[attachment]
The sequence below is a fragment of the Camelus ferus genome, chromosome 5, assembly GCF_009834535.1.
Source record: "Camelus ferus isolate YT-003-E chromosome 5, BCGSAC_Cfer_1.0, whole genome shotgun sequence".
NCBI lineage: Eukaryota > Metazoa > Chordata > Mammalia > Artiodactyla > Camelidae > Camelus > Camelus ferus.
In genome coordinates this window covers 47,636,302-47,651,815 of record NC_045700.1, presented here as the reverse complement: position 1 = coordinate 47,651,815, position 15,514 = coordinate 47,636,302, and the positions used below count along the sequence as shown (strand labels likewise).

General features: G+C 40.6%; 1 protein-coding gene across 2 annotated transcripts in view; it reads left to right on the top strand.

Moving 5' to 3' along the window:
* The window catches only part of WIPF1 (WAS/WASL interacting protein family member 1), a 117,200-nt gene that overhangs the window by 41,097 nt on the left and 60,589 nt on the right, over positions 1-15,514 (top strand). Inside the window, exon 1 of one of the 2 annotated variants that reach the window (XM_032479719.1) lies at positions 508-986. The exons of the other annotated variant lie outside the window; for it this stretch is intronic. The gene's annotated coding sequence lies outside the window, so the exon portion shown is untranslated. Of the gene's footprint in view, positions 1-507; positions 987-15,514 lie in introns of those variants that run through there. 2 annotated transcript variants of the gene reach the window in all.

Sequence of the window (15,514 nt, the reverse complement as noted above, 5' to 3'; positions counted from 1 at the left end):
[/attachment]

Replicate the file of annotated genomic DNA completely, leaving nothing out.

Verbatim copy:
The sequence below is a fragment of the Camelus ferus genome, chromosome 5, assembly GCF_009834535.1.
Source record: "Camelus ferus isolate YT-003-E chromosome 5, BCGSAC_Cfer_1.0, whole genome shotgun sequence".
NCBI lineage: Eukaryota > Metazoa > Chordata > Mammalia > Artiodactyla > Camelidae > Camelus > Camelus ferus.
In genome coordinates this window covers 47,636,302-47,651,815 of record NC_045700.1, presented here as the reverse complement: position 1 = coordinate 47,651,815, position 15,514 = coordinate 47,636,302, and the positions used below count along the sequence as shown (strand labels likewise).

General features: G+C 40.6%; 1 protein-coding gene across 2 annotated transcripts in view; it reads left to right on the top strand.

Moving 5' to 3' along the window:
* The window catches only part of WIPF1 (WAS/WASL interacting protein family member 1), a 117,200-nt gene that overhangs the window by 41,097 nt on the left and 60,589 nt on the right, over positions 1-15,514 (top strand). Inside the window, exon 1 of one of the 2 annotated variants that reach the window (XM_032479719.1) lies at positions 508-986. The exons of the other annotated variant lie outside the window; for it this stretch is intronic. The gene's annotated coding sequence lies outside the window, so the exon portion shown is untranslated. Of the gene's footprint in view, positions 1-507; positions 987-15,514 lie in introns of those variants that run through there. 2 annotated transcript variants of the gene reach the window in all.

Sequence of the window (15,514 nt, the reverse complement as noted above, 5' to 3'; positions counted from 1 at the left end):